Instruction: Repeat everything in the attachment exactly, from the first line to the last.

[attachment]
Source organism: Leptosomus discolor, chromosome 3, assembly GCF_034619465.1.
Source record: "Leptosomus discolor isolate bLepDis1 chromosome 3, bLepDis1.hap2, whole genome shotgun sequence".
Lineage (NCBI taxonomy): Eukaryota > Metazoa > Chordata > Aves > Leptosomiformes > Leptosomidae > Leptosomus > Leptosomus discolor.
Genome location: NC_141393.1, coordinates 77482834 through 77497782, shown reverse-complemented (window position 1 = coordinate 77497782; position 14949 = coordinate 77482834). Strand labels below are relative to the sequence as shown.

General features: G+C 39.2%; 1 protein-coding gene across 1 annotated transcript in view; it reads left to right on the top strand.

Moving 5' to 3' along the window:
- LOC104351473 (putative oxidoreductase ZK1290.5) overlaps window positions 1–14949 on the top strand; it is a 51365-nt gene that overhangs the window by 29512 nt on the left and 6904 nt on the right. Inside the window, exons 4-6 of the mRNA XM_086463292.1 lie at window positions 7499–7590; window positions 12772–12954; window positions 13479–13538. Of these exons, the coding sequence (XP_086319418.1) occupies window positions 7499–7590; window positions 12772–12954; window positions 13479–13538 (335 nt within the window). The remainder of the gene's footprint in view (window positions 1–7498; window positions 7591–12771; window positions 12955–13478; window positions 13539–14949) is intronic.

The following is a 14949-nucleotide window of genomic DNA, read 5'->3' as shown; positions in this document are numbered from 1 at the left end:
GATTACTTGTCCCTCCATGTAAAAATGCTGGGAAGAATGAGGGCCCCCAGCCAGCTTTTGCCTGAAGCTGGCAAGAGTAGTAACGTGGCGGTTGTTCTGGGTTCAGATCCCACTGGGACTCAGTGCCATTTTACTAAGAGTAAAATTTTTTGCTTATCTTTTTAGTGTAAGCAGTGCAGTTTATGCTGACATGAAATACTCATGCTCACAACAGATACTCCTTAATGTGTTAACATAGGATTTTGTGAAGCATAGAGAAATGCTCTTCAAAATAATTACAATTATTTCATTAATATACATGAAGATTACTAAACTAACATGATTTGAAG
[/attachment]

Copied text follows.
Source organism: Leptosomus discolor, chromosome 3, assembly GCF_034619465.1.
Source record: "Leptosomus discolor isolate bLepDis1 chromosome 3, bLepDis1.hap2, whole genome shotgun sequence".
Lineage (NCBI taxonomy): Eukaryota > Metazoa > Chordata > Aves > Leptosomiformes > Leptosomidae > Leptosomus > Leptosomus discolor.
Genome location: NC_141393.1, coordinates 77482834 through 77497782, shown reverse-complemented (window position 1 = coordinate 77497782; position 14949 = coordinate 77482834). Strand labels below are relative to the sequence as shown.

General features: G+C 39.2%; 1 protein-coding gene across 1 annotated transcript in view; it reads left to right on the top strand.

Moving 5' to 3' along the window:
- LOC104351473 (putative oxidoreductase ZK1290.5) overlaps window positions 1–14949 on the top strand; it is a 51365-nt gene that overhangs the window by 29512 nt on the left and 6904 nt on the right. Inside the window, exons 4-6 of the mRNA XM_086463292.1 lie at window positions 7499–7590; window positions 12772–12954; window positions 13479–13538. Of these exons, the coding sequence (XP_086319418.1) occupies window positions 7499–7590; window positions 12772–12954; window positions 13479–13538 (335 nt within the window). The remainder of the gene's footprint in view (window positions 1–7498; window positions 7591–12771; window positions 12955–13478; window positions 13539–14949) is intronic.

The following is a 14949-nucleotide window of genomic DNA, read 5'->3' as shown; positions in this document are numbered from 1 at the left end:
GATTACTTGTCCCTCCATGTAAAAATGCTGGGAAGAATGAGGGCCCCCAGCCAGCTTTTGCCTGAAGCTGGCAAGAGTAGTAACGTGGCGGTTGTTCTGGGTTCAGATCCCACTGGGACTCAGTGCCATTTTACTAAGAGTAAAATTTTTTGCTTATCTTTTTAGTGTAAGCAGTGCAGTTTATGCTGACATGAAATACTCATGCTCACAACAGATACTCCTTAATGTGTTAACATAGGATTTTGTGAAGCATAGAGAAATGCTCTTCAAAATAATTACAATTATTTCATTAATATACATGAAGATTACTAAACTAACATGATTTGAAG